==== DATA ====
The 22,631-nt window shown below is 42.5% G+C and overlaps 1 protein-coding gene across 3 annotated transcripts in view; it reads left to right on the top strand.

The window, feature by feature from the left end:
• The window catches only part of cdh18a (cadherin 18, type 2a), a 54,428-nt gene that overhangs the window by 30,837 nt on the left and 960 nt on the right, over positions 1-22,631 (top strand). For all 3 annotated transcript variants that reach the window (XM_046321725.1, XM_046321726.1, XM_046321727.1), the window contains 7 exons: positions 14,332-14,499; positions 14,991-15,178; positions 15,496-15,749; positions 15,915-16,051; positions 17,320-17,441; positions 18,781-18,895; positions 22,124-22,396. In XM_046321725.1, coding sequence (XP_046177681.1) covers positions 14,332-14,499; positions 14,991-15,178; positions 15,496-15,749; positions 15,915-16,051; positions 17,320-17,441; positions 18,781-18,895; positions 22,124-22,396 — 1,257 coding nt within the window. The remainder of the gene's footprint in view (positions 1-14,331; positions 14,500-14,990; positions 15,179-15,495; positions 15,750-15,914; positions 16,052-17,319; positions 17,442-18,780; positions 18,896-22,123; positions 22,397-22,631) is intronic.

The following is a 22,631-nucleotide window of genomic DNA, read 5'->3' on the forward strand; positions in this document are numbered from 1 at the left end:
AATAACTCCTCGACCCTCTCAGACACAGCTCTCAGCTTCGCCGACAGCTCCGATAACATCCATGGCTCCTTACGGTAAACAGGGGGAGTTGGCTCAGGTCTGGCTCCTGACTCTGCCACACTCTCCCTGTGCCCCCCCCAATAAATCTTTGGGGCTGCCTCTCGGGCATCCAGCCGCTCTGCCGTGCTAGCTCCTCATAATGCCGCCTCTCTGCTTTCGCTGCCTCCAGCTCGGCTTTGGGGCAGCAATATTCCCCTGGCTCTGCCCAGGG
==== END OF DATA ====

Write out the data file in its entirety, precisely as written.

The 22,631-nt window shown below is 42.5% G+C and overlaps 1 protein-coding gene across 3 annotated transcripts in view; it reads left to right on the top strand.

The window, feature by feature from the left end:
• The window catches only part of cdh18a (cadherin 18, type 2a), a 54,428-nt gene that overhangs the window by 30,837 nt on the left and 960 nt on the right, over positions 1-22,631 (top strand). For all 3 annotated transcript variants that reach the window (XM_046321725.1, XM_046321726.1, XM_046321727.1), the window contains 7 exons: positions 14,332-14,499; positions 14,991-15,178; positions 15,496-15,749; positions 15,915-16,051; positions 17,320-17,441; positions 18,781-18,895; positions 22,124-22,396. In XM_046321725.1, coding sequence (XP_046177681.1) covers positions 14,332-14,499; positions 14,991-15,178; positions 15,496-15,749; positions 15,915-16,051; positions 17,320-17,441; positions 18,781-18,895; positions 22,124-22,396 — 1,257 coding nt within the window. The remainder of the gene's footprint in view (positions 1-14,331; positions 14,500-14,990; positions 15,179-15,495; positions 15,750-15,914; positions 16,052-17,319; positions 17,442-18,780; positions 18,896-22,123; positions 22,397-22,631) is intronic.

The following is a 22,631-nucleotide window of genomic DNA, read 5'->3' on the forward strand; positions in this document are numbered from 1 at the left end:
AATAACTCCTCGACCCTCTCAGACACAGCTCTCAGCTTCGCCGACAGCTCCGATAACATCCATGGCTCCTTACGGTAAACAGGGGGAGTTGGCTCAGGTCTGGCTCCTGACTCTGCCACACTCTCCCTGTGCCCCCCCCAATAAATCTTTGGGGCTGCCTCTCGGGCATCCAGCCGCTCTGCCGTGCTAGCTCCTCATAATGCCGCCTCTCTGCTTTCGCTGCCTCCAGCTCGGCTTTGGGGCAGCAATATTCCCCTGGCTCTGCCCAGGG